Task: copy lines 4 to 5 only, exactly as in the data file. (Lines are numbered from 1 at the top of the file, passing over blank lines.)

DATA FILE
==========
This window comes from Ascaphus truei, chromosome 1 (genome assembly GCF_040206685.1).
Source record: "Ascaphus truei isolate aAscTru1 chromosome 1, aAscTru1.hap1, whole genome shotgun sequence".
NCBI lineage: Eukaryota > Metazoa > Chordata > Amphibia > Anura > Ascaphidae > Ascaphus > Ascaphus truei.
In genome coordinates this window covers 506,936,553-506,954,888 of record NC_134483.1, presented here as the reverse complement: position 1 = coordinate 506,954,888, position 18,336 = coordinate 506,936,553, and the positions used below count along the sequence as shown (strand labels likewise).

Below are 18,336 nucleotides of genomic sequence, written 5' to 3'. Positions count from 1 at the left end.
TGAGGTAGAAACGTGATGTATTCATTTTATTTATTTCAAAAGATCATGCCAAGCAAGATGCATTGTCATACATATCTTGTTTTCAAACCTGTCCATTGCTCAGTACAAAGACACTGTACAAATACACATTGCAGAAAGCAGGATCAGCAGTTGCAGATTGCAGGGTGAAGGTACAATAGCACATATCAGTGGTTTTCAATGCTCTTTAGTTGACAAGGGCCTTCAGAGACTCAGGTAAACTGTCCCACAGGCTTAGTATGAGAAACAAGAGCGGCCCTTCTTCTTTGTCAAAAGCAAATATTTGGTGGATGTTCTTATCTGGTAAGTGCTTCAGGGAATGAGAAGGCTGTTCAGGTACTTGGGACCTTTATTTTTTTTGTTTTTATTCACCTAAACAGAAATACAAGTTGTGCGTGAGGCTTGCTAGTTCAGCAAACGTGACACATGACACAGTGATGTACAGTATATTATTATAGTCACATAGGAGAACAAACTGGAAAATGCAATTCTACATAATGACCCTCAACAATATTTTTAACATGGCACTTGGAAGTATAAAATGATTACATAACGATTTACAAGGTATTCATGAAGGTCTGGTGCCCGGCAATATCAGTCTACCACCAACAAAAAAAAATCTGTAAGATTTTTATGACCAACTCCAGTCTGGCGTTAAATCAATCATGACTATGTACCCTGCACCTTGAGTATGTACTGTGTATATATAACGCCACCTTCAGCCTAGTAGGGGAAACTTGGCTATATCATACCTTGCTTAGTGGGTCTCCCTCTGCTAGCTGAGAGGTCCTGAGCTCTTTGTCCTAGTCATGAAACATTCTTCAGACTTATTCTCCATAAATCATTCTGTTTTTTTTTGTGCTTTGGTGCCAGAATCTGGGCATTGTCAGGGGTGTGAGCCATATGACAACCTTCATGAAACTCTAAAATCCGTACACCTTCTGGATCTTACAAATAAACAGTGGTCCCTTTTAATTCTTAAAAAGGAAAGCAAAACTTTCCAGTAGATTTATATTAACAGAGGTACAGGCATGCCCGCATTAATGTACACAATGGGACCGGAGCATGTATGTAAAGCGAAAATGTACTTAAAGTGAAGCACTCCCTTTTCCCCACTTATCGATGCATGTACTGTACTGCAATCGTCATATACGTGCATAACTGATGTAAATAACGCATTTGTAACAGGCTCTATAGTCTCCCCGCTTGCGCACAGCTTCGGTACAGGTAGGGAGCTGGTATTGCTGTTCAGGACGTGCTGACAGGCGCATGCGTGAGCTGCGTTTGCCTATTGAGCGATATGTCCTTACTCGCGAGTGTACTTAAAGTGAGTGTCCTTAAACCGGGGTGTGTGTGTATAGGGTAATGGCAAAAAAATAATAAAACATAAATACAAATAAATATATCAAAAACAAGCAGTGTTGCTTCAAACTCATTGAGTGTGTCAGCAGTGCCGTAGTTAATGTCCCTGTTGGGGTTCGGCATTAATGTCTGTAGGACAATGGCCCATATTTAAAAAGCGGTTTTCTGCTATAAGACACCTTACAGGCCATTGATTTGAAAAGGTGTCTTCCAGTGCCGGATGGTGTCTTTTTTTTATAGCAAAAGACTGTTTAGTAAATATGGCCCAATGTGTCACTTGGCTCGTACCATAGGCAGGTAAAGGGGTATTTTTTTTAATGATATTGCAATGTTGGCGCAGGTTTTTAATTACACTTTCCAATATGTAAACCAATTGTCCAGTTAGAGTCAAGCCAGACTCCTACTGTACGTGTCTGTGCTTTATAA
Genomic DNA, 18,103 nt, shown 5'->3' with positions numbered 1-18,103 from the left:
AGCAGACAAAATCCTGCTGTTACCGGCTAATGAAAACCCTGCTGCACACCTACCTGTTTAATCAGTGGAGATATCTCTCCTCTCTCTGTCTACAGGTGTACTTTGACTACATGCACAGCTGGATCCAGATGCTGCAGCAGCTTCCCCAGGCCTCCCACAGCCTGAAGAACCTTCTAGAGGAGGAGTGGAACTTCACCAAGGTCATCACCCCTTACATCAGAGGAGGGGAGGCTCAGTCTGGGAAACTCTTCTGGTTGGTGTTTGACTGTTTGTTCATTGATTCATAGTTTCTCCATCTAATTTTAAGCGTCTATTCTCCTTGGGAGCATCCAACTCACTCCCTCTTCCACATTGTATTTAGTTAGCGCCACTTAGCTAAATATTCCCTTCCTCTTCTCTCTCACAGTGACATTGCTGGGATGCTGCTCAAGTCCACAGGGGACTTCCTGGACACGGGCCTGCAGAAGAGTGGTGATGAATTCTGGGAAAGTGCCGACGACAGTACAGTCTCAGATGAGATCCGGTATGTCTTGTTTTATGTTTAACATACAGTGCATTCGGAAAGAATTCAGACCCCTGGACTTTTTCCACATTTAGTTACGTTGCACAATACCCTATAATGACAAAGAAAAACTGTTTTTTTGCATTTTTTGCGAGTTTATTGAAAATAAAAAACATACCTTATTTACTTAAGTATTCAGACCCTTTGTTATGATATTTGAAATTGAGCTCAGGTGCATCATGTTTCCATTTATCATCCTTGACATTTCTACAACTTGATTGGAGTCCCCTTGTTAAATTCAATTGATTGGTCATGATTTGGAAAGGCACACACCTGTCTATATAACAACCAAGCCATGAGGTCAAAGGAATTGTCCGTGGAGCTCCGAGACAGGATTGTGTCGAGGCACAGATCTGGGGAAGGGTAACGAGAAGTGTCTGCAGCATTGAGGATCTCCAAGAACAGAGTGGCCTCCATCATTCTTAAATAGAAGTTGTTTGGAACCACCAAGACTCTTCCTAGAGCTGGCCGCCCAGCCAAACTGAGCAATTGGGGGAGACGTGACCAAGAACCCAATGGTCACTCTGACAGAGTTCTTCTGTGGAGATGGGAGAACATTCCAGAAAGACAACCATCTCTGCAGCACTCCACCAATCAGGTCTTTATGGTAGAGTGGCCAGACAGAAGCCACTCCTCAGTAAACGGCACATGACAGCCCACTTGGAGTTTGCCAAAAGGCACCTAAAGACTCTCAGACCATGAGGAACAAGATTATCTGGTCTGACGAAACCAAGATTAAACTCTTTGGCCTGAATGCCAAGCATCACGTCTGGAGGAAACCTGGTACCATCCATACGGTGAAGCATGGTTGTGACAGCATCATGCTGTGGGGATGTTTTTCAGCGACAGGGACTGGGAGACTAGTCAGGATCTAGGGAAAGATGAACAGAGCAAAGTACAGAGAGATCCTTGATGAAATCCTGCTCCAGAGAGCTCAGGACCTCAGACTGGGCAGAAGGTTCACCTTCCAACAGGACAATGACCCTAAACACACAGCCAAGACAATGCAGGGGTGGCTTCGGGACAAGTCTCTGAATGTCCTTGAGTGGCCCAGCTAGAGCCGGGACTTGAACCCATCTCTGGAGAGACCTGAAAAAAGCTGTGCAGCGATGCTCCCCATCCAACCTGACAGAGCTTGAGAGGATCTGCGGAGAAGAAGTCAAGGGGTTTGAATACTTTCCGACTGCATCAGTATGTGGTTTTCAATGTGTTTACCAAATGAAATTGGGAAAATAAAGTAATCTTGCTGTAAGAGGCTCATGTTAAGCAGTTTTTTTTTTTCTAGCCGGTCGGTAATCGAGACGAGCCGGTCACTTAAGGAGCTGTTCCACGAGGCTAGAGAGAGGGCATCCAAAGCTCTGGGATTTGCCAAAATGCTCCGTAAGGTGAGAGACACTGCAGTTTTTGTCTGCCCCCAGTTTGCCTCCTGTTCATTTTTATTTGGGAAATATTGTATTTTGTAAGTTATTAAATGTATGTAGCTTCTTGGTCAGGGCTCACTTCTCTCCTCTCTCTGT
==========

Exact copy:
In genome coordinates this window covers 506,936,553-506,954,888 of record NC_134483.1, presented here as the reverse complement: position 1 = coordinate 506,954,888, position 18,336 = coordinate 506,936,553, and the positions used below count along the sequence as shown (strand labels likewise).

Below are 18,336 nucleotides of genomic sequence, written 5' to 3'. Positions count from 1 at the left end.